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What is Thought? - cover

The following is a review by David Voron of Eric Baum’s book, What is Thought? (Cambridge, MIT Press, ISBN 0262025485).

David A. Voron, M.D., has been in the private practice of dermatology in Arcadia, California, since 1974.  He is past president of the Los Angeles Metropolitan Dermatology Society and currently a media spokesperson for the American Academy of Dermatology.  Dr. Voron is board certified in dermatology and dermatopathology, and is a Clinical Professor Emeritus at the Keck USC School of Medicine.  He has been a reviewer for the Journal of the American Academy of Dermatology and has authored fourteen medical publications.


Is That All There Is?

by David Voron

What is really going on in our brains when we think? Is the process of thought just the electrochemical activity of a mass of inter-connected preprogrammed neurons? As Peggy Lee asked, “Is that all there is?” Eric Baum’s answer in his book, What is Thought? is “Yes, Peggy, that is all there is!” We humans are just robotic “meaning in life” overachievers.

What we find meaningful is determined by the mechanistic interaction of the physical world with our physical brains, evolved and optimized over billions of generations of organisms. Our understanding of the structure of the world, which to us seems so self-evident, is encoded in our DNA. That sounds like a far stretch, even for pure materialists, but Baum, a computer scientist with undergraduate and graduate degrees from Harvard, and a Ph.D. in physics from Princeton, is convincing.

Baum explains that his choice of book title was inspired by Erwin Schrödinger’s What is Life?, published in 1944, nine years before the discovery of the structure of DNA. Schrödinger, a co-inventor of quantum mechanics, felt the answer must lie in physics and chemistry. Baum’s thesis is that just as physics and chemistry answer the question “What is life?”, they must also answer the question, “What is thought?” Baum’s mission is ambitious:

My goal is to lay out a plausible picture of mind consistent with all we know, and in fact to lay out what I argue is the most straightforward, simplest picture of mind. I accept no mysticism; assume that we are just the result of mechanical processes explainable by physics; accept that we are created by evolution; … and bring to bear whatever seem like hard results from a variety of fields, including molecular biology, linguistics, ethology, evolutionary psychology, neuroscience, and computational experimentation.

The brain, like all other objects in the universe, is a structure operating under physical laws. Our DNA codes its algorithmic computational processes, which have been repeatedly refined since the beginning of life on earth. Whatever computations enhanced survival and reproductive fitness were passed on to future generations. Our brains have evolved reinforcement mechanisms to guide our behavior in the direction of propagation. For example, Baum notes, “Nothing could be more clearly negative reinforcement than physical pain,” and “Nothing could be more clearly positive reinforcement than orgasm.” Other forms of behavior guided by programmed reinforcement mechanisms are seeking parental approval, caring for children, and jealousy.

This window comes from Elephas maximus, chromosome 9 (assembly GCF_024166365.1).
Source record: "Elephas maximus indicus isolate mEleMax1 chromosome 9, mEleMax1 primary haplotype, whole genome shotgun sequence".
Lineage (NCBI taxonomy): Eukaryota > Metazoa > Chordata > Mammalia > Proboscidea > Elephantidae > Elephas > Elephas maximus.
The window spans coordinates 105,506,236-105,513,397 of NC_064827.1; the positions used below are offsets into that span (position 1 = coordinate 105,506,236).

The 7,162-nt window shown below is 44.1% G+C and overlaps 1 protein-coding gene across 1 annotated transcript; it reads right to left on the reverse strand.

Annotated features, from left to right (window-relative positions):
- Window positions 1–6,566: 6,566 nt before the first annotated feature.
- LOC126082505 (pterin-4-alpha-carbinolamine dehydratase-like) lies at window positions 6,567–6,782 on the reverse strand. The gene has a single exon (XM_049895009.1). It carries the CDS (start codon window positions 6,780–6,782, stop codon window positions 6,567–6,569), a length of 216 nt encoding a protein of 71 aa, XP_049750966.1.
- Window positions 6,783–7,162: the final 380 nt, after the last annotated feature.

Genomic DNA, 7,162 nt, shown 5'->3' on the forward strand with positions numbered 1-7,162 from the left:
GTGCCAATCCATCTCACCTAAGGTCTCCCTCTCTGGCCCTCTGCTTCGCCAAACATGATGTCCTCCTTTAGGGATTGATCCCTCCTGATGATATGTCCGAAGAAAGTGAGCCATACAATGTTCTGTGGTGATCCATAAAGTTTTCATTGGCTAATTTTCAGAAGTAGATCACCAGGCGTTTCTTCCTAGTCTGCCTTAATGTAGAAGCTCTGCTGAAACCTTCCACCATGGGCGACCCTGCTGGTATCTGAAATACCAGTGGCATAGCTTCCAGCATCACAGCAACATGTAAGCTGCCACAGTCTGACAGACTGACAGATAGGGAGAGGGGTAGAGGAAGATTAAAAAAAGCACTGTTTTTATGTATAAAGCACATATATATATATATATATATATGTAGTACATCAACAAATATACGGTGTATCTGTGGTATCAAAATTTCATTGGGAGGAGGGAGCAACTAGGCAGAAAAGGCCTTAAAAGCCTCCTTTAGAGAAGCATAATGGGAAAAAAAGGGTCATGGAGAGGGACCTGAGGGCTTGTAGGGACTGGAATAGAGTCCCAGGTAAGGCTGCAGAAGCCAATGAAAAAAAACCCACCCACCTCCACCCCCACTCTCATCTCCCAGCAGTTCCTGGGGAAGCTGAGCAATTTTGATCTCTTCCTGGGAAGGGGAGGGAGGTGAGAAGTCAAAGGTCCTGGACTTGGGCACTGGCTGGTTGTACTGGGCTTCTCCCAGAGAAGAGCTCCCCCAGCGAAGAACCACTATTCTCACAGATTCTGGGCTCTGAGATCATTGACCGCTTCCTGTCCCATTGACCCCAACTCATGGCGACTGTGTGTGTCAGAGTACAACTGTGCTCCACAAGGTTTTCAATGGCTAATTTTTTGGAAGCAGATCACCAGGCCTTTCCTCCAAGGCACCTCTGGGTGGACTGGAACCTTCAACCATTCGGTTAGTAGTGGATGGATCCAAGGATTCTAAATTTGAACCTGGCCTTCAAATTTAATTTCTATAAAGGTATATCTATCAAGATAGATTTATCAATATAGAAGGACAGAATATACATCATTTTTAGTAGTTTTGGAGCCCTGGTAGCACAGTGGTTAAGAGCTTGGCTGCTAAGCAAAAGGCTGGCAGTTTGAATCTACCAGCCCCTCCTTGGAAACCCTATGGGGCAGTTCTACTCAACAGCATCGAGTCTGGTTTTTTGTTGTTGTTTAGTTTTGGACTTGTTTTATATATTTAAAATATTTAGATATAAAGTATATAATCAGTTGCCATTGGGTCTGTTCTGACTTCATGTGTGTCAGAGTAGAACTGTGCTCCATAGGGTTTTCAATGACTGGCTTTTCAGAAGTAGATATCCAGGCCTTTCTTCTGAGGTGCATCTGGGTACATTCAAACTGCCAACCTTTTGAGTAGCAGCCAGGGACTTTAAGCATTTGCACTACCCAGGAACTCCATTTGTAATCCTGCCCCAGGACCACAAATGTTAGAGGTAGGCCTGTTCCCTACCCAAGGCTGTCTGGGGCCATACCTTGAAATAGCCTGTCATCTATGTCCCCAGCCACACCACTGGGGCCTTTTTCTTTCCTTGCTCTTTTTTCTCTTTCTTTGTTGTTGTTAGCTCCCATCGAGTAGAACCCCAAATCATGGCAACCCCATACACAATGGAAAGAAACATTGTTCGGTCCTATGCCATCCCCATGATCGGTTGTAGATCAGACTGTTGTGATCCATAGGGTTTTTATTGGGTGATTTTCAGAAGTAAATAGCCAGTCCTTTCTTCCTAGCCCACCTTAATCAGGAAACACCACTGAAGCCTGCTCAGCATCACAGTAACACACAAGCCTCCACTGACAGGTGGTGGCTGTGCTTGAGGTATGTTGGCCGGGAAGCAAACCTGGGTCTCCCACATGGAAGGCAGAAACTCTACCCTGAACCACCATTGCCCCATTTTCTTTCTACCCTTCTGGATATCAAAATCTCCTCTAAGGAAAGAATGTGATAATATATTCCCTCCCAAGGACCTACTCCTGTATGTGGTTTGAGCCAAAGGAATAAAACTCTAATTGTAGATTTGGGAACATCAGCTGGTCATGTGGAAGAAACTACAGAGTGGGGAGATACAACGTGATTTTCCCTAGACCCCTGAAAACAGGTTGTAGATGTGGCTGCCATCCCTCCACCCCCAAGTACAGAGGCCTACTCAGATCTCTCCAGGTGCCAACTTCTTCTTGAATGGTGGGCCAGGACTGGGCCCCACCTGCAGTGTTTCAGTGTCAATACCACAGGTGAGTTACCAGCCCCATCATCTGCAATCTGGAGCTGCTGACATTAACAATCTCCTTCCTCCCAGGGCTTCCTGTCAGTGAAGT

Baum tackles David Chalmers’ “hard problem” of explaining how physical systems can give rise to subjective experience from a reverse engineering perspective. Subjective experiences like pain, orgasm, anger, and maternal love were built into animal brains long before humans evolved. The objective neural circuitry of these subjective experiences simply reflects the mechanical processes designed by evolution to propagate organisms. We have no direct introspective access to this neural circuitry. Because of this, and the fact that our own experiences are so gripping, we find it difficult to imagine that our subjective experiences have a physical origin.

We may also resist Baum’s insight that “the things we feel most strongly about we should be suspicious of.” This is because, “We believe things strongly because we are evolved to, not necessarily because they are true.” For example, the conviction that we have free will is so intense that it overcomes the power of rational argument. “The conclusion that we do not really have free will,” Baum says, “is after all a very abstract conclusion, of interest only to philosophers and stoned college students late at night.” Our genes built our belief in free will into us because it is a very useful theory for predicting the behavior of ourselves and others. Similarly “built in” are our responses to the inputs of the sensors of our nervous system. These responses likewise drive our behavior in a way that promotes the interest of our genes.

But let’s not forget that our enjoyment of life is part of the survival repertoire with which evolution has equipped us. If our ancestors hadn’t keenly felt life was worth living, we wouldn’t be here now. Baum reflects: “Thankfully, the fact that I can intellectually understand that my mind is nothing but an evolved computation does not in any way detract from my enjoyment of life, or from my desire to live a fruitful and moral life.”

No doubt Peggy would agree: If all we are, my friends, is an evolved computation, “let’s keep on dancing … and have a ball.”

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